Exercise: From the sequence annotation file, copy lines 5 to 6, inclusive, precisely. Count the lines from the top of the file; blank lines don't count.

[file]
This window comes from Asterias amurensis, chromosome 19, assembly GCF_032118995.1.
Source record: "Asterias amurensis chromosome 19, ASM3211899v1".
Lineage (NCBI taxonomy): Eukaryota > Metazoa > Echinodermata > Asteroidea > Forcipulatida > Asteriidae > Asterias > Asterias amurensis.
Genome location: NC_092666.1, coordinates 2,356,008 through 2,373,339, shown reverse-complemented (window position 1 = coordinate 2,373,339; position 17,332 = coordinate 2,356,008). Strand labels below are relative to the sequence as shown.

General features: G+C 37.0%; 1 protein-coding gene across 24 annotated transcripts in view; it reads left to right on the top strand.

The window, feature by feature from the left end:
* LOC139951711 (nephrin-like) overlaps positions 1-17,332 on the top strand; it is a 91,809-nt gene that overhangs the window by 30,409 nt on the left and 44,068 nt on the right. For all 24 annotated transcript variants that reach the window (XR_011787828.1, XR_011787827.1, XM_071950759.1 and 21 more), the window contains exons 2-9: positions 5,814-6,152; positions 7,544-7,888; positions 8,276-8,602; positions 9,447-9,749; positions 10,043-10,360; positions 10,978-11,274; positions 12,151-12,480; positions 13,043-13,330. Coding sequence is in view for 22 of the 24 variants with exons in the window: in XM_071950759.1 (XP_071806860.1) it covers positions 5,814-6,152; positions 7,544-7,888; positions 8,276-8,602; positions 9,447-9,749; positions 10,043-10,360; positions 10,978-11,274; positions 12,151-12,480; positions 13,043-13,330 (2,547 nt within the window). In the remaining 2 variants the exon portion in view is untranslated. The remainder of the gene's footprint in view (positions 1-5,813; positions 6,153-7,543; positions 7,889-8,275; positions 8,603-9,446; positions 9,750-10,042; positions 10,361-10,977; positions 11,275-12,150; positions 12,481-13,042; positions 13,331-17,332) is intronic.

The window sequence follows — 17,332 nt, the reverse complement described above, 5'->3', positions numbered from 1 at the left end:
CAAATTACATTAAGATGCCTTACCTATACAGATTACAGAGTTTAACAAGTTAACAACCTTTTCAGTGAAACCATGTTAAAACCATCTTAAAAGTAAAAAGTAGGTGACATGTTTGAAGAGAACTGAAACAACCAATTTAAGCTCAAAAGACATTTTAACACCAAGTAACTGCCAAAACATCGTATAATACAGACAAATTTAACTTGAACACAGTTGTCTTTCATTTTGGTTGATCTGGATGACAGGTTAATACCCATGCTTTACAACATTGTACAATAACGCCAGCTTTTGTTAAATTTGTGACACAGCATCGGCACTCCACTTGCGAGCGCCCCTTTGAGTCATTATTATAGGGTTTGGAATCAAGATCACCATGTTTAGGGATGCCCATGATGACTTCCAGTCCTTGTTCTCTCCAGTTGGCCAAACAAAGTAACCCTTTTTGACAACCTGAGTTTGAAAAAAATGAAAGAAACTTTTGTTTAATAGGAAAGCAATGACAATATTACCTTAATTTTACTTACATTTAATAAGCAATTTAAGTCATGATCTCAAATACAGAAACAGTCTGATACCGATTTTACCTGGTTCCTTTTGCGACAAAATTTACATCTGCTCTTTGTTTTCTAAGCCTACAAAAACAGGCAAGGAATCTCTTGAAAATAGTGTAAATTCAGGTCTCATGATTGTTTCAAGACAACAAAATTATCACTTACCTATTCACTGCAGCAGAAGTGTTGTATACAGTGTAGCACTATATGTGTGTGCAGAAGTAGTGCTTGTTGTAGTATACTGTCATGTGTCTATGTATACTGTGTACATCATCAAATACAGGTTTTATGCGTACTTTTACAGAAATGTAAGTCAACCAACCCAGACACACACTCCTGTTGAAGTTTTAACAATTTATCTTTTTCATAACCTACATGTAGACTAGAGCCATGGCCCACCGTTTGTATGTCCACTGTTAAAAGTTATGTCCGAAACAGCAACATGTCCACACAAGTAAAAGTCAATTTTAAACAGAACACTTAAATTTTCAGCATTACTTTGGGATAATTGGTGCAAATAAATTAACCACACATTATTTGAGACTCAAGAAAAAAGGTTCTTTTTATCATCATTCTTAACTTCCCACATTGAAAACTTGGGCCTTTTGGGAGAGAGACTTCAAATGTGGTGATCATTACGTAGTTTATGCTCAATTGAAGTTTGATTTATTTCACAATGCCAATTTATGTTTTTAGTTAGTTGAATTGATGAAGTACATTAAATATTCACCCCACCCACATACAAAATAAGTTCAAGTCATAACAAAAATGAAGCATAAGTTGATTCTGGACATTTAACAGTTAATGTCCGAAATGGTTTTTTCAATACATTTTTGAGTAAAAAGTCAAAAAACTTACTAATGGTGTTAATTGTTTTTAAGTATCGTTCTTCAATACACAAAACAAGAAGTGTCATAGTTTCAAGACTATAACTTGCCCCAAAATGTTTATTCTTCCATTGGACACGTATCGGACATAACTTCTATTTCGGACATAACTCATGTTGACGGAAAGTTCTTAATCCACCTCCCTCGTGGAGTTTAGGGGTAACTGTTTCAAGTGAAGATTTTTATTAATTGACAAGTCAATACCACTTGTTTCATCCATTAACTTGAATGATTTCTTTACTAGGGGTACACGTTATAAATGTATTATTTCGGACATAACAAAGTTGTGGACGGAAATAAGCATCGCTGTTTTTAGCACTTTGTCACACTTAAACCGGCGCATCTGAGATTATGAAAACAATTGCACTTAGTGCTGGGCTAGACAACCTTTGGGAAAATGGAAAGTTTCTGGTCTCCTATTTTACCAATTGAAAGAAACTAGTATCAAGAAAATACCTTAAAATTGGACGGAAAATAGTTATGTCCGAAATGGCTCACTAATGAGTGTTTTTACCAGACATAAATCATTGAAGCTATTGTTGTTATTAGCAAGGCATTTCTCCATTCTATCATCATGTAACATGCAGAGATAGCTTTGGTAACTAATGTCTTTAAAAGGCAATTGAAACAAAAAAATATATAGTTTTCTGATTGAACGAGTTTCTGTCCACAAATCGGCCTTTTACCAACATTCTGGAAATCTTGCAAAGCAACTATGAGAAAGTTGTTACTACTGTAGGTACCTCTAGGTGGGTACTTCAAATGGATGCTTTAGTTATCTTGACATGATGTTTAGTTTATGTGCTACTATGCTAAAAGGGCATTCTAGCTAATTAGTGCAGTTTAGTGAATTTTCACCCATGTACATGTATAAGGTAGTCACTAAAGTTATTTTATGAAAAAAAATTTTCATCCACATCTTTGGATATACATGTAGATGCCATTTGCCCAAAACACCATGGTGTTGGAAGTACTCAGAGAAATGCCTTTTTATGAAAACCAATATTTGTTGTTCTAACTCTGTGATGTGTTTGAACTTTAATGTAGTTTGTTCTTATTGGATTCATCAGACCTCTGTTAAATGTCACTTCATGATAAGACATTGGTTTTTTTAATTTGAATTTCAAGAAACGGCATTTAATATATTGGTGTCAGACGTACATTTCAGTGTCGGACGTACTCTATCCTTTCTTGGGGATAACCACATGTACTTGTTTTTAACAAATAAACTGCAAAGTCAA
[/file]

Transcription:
General features: G+C 37.0%; 1 protein-coding gene across 24 annotated transcripts in view; it reads left to right on the top strand.

The window, feature by feature from the left end: